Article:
Peter was very good at holding the boning in place while I cut it to length, but made many comments about Vicky doing a Mary Poppins act and floating off to France when the wind got under her skirts in this big crinoline!  We'll have to file a flight plan fopr her...  At least with all this steel, they'll pick her up on RADAR!  

I did a new set of measurements of Peter for his Naval Captain's uniform, and for the gray suit he also wants.  The one on the far right:  


So lots of exciting stuff to look forward to!                          


a tipe for the sewing academy (American civil war re-enactors) the last hoop should be about 10" off the ground. period photos often show the skirt drop for the last hoop, so that backs that theory up.

I am not surprised the plastic didn't work, seen someone else try that before with disastrous results. ye old covered nylon boning too....
I'd hoped it would: I've had excellent resutls before. but this skirt is just too heavy!

Aiming for about 5" off the ground at the back, 6" at the front.
Here's hoping you do for Victorian what you've just done for Georgian! I actually really like the waistcoat shape!

Yes, that waistcoat is a good shape, though I'm glad she agreed to lose the long front tails: they do nothing for THIS gown.
"base over apex"


Lovely silhouette :-)
An expression my dad used... :D

Yes, the skirt is much improved by the new support, even if it's a bit long.
I would remove the brown waistcoat from the pretty dress. (Unless that's historical accuracy, but I think the brown makes the pretty dress so drab). I'd love to wear it and try a hoopskirt.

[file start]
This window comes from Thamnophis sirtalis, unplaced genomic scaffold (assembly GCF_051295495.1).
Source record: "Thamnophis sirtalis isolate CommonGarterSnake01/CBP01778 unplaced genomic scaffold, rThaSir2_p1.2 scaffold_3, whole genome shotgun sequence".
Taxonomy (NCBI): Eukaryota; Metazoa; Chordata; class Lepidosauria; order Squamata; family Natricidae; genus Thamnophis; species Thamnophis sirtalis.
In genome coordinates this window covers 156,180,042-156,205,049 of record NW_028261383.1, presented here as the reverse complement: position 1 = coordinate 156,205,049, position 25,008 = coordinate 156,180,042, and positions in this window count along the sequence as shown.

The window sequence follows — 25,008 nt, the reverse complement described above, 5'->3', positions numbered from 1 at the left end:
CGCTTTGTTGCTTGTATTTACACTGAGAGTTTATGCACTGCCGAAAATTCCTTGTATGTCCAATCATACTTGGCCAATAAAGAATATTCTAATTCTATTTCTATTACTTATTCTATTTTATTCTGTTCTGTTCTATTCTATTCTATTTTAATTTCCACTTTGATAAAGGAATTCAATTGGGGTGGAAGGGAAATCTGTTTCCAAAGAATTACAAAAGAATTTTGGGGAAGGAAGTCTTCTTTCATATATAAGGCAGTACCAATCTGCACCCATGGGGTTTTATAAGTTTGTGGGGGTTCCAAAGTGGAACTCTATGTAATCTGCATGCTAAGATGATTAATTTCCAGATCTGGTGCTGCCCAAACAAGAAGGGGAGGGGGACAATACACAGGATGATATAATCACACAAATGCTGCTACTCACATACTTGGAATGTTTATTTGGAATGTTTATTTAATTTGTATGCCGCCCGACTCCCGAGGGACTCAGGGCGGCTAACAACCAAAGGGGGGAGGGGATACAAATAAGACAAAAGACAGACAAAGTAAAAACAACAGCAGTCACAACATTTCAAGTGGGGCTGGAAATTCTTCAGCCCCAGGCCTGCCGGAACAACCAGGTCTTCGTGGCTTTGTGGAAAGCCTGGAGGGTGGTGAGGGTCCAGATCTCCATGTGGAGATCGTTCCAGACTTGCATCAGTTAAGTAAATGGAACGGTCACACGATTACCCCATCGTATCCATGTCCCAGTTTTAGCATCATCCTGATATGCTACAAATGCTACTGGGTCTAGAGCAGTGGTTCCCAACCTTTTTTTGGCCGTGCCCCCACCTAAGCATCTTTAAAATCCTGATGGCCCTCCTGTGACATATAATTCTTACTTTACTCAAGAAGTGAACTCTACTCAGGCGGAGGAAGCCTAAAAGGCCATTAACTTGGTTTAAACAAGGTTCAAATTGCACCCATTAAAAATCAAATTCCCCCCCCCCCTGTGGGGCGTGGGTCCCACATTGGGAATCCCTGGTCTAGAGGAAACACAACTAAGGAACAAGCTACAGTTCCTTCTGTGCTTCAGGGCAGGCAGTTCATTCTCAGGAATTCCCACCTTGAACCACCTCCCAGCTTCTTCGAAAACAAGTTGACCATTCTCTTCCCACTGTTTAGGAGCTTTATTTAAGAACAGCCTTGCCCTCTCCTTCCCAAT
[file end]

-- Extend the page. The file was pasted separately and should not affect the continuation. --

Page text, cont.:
It's actually black velvet, printed with green and gold tiny flowers! I'm making a whole new one for this dress, in royal blue satin. The original goes with another gown combo.
I think it was an excellent idea to try the plastic boning - you gave it a fair go, and while it didn't work, now a) you know why, and b) we now have the results of your experiment.

And you have a beautiful set of hoops :-) Yay you.
I was trying to save weight as much as anything... And it's Vicky that will benefit, along with any other customers who would like a crinoline...

And the boning will just be recycled into a pair of stays, a boned bodice, whatever turns out to need it!

And thank you. I am rather pleased with them.
I've got a set of hoops (half-finished for years now) along very much the same plan as yours. I've never figured out how to connect the wires together, which has stood a bit in the way, but I'll keep an eye out for those metal connectors, if they really work.
Himself has bought a set of carborundum drills to make holes in the hoops, and we are going to pop-rivet them!
Are the metal connectors no longer available?
Not as far as I can tell here in the UK. Vena Cava have some replacement things that don't look anything like so good and are a hell of a lot more than a couple of drill bits and a blister pack of pop rivets! The drill bits were less than three quid, the connectors two each and I need half a dozen. The rivets came free with the riveter.
Bummer. Maybe Farthingales has them...

I haven't a pop rivet gun, but if I did I would be all over that plan like white on rice (as the kids are saying these days). Re: the storage problem, you can always twist the hoops in a figure eight and fold them back on themselves without putting a kink in the wires. It's a bit smaller, but you have to fasten it together or they try to spring back out.
The Farthingales ones are the ones that are no longer available, I think. Vena Cava's ones come in two different sizes, but are hideously expensive.

The pop-riveter was from Aldi, I think, and cheap as chips!
I'll keep it in mind, for sure.